To play devil's advocate here, is it possible there was a typo in your friend's email address and this was actually intended for someone with whom they have a relationship with in FL?

    Still a joke, but that may explain some of it.

  21. Lizard says:

    I've had a friend who knows something abut how scammers operate say that especially moronic spam is deliberate — quite simply, they're fishing for dumb people. REALLY dumb people. By making sure only the stupidest of the stupidest will reply to their ads, they save time dealing with the fish who might wriggle off the hook. Sending spam is virtually free, but it can take hours of work to get money from someone who actually nibbles, and if those hours don't produce anything, that's an incredible waste of their time. If YOU had the time, you could cost these scumwads a lot of money by wasting theirs, because the same psychology that drives the suckers drives the scammers — once they get the idea there's a big payoff, they'll keep pursuing it, no matter what, and the more time they invest with no payoff, the more compelled they are to keep going — the "sunk money" fallacy.

  22. Troutwaxer says:

    You should engage with these people and document the fun! Not just ponies, either; play dumb but not incredibly so and see how much time and money you can cost them!

  23. Brian Tannebaum says:

    $76 and a chicken.

  24. Sam Browning says:

    The last time I appeared in Federal Court and argued against a motion for Summary Judgement that was directed against my client, I put in a minimum of 15 hours prep time.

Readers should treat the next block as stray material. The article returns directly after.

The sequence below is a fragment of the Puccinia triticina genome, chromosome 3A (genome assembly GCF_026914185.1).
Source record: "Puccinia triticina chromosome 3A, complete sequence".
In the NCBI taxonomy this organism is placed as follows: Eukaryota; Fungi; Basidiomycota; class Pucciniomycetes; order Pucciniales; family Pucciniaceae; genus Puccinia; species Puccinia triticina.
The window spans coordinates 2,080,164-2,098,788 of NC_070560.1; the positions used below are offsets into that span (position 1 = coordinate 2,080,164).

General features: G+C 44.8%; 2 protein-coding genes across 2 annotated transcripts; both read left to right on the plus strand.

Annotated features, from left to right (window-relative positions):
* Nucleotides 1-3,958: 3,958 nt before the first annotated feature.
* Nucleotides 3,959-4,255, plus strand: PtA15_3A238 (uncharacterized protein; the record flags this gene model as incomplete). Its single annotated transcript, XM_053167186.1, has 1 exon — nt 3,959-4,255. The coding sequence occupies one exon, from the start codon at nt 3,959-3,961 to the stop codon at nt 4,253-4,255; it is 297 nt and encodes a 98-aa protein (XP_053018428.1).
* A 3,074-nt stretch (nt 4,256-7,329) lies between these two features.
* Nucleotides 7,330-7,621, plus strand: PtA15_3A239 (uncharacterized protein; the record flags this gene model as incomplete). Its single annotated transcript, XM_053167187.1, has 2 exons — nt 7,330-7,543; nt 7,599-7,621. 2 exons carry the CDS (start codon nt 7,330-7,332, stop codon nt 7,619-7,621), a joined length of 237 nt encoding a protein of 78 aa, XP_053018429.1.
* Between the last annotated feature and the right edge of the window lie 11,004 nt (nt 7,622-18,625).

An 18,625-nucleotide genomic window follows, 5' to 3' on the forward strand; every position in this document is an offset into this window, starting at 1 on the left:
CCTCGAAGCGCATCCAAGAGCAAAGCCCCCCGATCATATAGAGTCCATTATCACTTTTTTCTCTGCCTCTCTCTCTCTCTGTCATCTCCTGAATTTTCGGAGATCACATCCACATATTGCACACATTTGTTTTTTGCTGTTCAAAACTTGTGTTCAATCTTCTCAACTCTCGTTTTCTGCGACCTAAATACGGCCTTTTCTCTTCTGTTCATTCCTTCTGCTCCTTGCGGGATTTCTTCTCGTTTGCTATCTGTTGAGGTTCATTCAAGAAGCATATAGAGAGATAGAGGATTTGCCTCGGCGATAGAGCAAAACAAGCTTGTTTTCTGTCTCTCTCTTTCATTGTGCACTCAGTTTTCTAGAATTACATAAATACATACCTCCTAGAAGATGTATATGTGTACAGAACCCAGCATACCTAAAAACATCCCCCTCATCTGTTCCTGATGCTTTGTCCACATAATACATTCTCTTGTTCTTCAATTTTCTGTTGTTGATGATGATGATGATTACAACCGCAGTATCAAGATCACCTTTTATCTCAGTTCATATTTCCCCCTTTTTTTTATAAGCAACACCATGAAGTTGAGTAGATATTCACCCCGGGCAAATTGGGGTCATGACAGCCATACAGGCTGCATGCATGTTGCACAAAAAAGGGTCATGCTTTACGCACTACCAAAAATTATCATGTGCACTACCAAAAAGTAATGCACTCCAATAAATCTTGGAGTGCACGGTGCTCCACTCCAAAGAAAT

It's hard for me to believe someone would be able to carry out this assigment for more then minimum wage.

  25. AlphaCentauri says:

    It sounds like a lot of it is laid-off attorneys handling hearings related to foreclosures. A sign of the times.

  26. AlphaCentauri says:

    They also sound like they're pretty much limited to Florida. They may have been less interested in hiring Ken's partner than they were at putting the bug in his ear in case he has a friend/relative who is a lawyer in Florida who is un/underemployed.

  27. ZarroTsu says:

    I wonder if it would be more efficient to send advice to this spam-firm through their support email than their tangible emails. It'll sit there and stagnate with no results – but we gotta follow their example, right?

  28. Lizard says:

    It sounds like a lot of it is laid-off attorneys handling hearings related to foreclosures. A sign of the times.

    I'm suddenly getting this image of a pickup truck pulling up behind a courthouse, and a dozen lawyers scrambling up, and the guy in the trick shouting, over the ruckus, "Three! I need THREE! Three guys who can do probate! You, you there, the big one… can you do probate? OK! Two more! TWO! Just two more! That's it! Done! No more for today! No more! Come back tomorrow!"

  29. Duncan Byers says:

    They should hire someone from Prenda Law.

  30. Clifford says: